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President of Brazil

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President of Brazil
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{{Use dmy dates|date=April 2019}}







factoids
|flag = Presidential Standard of Brazil.svg{{!}}border|flagsize = 125Flag of Brazil#Governmental flags>Presidential Standard of Brazil|image = File:Jair Bolsonaro em 24 de abril de 2019 (1) (cropped).jpg|imagesize = 220|incumbent = Jair Bolsonaro|incumbentsince = 1 January 2019| department = Federal government of BrazilMr. President (title)>Mr. President or even simply President (government title){{small>(informal)}}Most Excellent Mr. President of the Republic{{smallExcellency#Brazil>Excellency{{small|(alternative formal, diplomatic)}}|residence = Palácio da AlvoradaHead of state>Head of StateHead of Government|seat = Brasília|nominator = Political PartyCabinet of Brazil>Cabinet National Defense Council |appointer = National Congress of Brazil|constituting_instrument = Constitution of Brazil |termlength = Four years|termlength_qualified = Renewable onceProclamation of the Republic (Brazil)>Proclamation of the Republic15 November 1889Brazilian real>R$ 402,151 annuallyPortal da Transparência{{Dead linkbot=InternetArchiveBot |fix-attempted=yes }}, Ministry of Transparency, Supervision and Control. Retrieved on 29 May 2018. {{pt icon}}|inaugural = Deodoro da Fonseca|deputy = Vice President of Brazil|website = planalto.gov.brinsigniacaption=Coat of arms of Brazildate = March 2019}}{{Short description|Head of state and head of government of Brazil}}{{Politics of Brazil}}The president of Brazil (), officially the president of the Federative Republic of Brazil () or simply the President of the Republic, is both the head of state and the head of government of Brazil. The president leads the executive branch of the federal government and is the commander-in-chief of the Brazilian Armed Forces. The presidential system was established in 1889, upon the proclamation of the republic in a military coup d'état against Emperor Pedro II. Since then, Brazil has had six constitutions, three dictatorships, and three democratic periods. During the democratic periods, voting has always been compulsory. The Constitution of Brazil, along with several constitutional amendments, establishes the requirements, powers, and responsibilities of the president, their term of office and the method of election.Constitution of the Federative Republic of Brazil, art. 15 and Chapter IIJair Bolsonaro is the 38th and current president. He was sworn in on 1 January 2019 following the 2018 presidential election.NEWS, NPR, Right-Wing Populist Jair Bolsonaro Sworn In As President Of Brazil, 1 January 2019, 1 January 2019,weblink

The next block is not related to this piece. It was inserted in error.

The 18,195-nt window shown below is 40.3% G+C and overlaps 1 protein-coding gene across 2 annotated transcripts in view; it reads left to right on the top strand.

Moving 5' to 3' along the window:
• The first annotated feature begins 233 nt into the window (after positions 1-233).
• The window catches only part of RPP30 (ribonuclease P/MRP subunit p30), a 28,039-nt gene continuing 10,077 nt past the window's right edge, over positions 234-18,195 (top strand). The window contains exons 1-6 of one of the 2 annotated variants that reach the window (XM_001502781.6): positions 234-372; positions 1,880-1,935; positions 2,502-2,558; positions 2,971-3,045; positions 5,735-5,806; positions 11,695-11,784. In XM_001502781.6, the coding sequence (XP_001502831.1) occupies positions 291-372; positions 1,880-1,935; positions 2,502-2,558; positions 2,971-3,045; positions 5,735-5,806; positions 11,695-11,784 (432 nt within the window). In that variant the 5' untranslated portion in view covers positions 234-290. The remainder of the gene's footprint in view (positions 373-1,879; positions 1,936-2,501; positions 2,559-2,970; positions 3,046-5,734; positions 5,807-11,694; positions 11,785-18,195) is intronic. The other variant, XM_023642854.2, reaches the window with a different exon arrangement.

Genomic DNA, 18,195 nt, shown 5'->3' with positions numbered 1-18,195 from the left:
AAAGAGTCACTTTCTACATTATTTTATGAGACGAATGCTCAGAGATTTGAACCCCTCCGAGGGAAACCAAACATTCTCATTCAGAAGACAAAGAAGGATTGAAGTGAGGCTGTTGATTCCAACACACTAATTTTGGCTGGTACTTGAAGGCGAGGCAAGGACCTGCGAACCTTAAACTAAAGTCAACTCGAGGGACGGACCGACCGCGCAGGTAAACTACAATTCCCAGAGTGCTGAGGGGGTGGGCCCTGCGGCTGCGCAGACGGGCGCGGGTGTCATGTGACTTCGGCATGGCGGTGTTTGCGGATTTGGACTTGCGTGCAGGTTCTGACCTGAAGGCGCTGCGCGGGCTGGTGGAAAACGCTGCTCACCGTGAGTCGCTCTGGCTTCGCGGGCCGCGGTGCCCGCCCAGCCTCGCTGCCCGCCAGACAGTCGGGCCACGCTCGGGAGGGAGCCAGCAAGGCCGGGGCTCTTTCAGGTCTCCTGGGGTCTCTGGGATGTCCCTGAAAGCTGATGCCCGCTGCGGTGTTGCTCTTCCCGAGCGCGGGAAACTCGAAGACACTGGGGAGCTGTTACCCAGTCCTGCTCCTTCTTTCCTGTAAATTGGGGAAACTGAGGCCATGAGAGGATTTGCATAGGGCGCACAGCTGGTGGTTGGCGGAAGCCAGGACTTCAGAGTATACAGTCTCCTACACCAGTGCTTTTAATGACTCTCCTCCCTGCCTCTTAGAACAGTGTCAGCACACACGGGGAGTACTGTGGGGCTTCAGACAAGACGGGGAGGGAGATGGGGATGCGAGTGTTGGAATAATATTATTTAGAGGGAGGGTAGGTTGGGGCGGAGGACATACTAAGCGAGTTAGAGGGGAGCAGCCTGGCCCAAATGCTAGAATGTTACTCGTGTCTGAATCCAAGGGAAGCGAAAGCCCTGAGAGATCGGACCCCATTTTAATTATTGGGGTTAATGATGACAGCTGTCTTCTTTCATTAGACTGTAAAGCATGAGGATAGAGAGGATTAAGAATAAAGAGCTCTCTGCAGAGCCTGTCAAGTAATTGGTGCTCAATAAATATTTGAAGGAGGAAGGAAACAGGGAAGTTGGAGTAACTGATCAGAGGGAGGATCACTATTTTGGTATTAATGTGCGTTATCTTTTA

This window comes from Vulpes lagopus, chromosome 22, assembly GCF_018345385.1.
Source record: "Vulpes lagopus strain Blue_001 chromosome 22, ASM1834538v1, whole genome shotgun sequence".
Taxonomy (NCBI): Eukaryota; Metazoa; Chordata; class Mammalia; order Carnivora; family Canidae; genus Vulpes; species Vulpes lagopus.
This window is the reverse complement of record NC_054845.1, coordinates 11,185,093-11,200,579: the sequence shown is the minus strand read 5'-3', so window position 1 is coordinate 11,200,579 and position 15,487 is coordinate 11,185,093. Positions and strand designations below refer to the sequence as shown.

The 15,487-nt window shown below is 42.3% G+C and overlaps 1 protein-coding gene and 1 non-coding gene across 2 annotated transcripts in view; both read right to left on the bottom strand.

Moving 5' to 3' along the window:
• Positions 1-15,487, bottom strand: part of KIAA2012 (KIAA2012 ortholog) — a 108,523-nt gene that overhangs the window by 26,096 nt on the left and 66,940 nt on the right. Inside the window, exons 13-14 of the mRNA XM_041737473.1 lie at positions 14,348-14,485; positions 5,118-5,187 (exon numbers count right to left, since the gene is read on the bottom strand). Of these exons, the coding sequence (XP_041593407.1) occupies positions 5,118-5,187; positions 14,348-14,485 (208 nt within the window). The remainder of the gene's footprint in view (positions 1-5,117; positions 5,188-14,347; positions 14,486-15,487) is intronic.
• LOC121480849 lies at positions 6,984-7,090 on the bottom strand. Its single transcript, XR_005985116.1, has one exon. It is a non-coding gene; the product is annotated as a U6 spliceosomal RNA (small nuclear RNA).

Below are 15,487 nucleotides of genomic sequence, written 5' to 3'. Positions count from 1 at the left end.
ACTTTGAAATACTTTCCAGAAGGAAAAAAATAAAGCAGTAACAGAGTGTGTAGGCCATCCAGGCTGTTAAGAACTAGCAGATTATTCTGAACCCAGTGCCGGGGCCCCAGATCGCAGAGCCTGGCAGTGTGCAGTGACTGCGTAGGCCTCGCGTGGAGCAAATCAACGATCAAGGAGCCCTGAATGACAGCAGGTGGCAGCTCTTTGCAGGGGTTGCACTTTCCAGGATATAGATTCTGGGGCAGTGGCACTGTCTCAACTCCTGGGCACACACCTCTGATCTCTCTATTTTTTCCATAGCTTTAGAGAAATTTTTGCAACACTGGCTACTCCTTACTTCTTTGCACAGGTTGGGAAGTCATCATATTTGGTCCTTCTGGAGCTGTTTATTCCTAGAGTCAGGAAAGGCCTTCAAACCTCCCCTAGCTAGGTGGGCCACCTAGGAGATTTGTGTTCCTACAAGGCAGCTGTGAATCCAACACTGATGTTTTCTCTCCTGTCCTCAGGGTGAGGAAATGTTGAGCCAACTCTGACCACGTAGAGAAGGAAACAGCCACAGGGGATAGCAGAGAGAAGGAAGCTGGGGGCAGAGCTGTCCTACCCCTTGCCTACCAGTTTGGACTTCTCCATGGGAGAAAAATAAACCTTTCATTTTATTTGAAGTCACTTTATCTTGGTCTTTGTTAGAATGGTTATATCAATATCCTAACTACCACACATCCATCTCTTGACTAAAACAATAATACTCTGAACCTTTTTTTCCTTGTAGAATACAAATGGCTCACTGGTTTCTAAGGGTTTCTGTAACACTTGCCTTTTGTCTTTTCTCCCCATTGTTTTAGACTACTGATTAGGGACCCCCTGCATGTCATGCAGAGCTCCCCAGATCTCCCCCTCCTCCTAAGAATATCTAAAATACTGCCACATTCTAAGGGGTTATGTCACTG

Constitutional powers

As a republic with a presidential executive, Brazil grants significant powers to the president, who effectively controls the executive branch, represents the country abroad, and appoints the cabinet and, with the approval of the Senate, the judges for the Supreme Federal Court. The president is also the commander-in-chief of the armed forces.Presidents in Brazil have significant lawmaking powers, exercised either by proposing laws to the National Congress or by using (provisional measures), an instrument with the force of law that the president can enact in cases of urgency and necessity except to make changes to some areas of law (provisional measures cannot be used to change criminal law or electoral law). A provisional measure comes into effect immediately, before Congress votes on it, and remains in force for up to 60 days unless Congress votes to rescind it. The 60-day period can be extended once, up to 120 days. If Congress, on the other hand, votes to approve the provisional measure, it becomes an actual law, with changes decided by the legislative branch. The provisional measure expires at the end of the 60-day period (or the 120-day, in the case of extension), or sooner, if rejected by one of the Houses of Congress.Constitution of the Federative Republic of Brazil, art. 62 as amended by constitutional amendment n. 32Article 84 of the current Federal Constitution, determines that the president has the power to
  1. appoint and dismiss the ministers of state;
  2. exercise, with the assistance of the ministers of state, the higher management of the federal administration


  1. start the legislative procedure, in the manner and in the cases set forth in the constitution;
  2. sanction, promulgate and order the publication of laws, and issue decrees and regulations for the true enforcement thereof;
  3. veto bills, wholly or in part;
  4. provide, by means of decree, on organization and structure of federal administration if there is neither increase of expenses nor creation or extinction of public agencies; and extinction of offices or positions, when vacant;
  5. maintain relations with foreign States and to accredit their diplomatic representatives;
  6. conclude international treaties, conventions and acts, subject to the ratification of the National Congress of Brazil;
  7. decree the state of defense and the state of siege, in accordance with the constitutional procedures that precede and authorize those emergency decrees;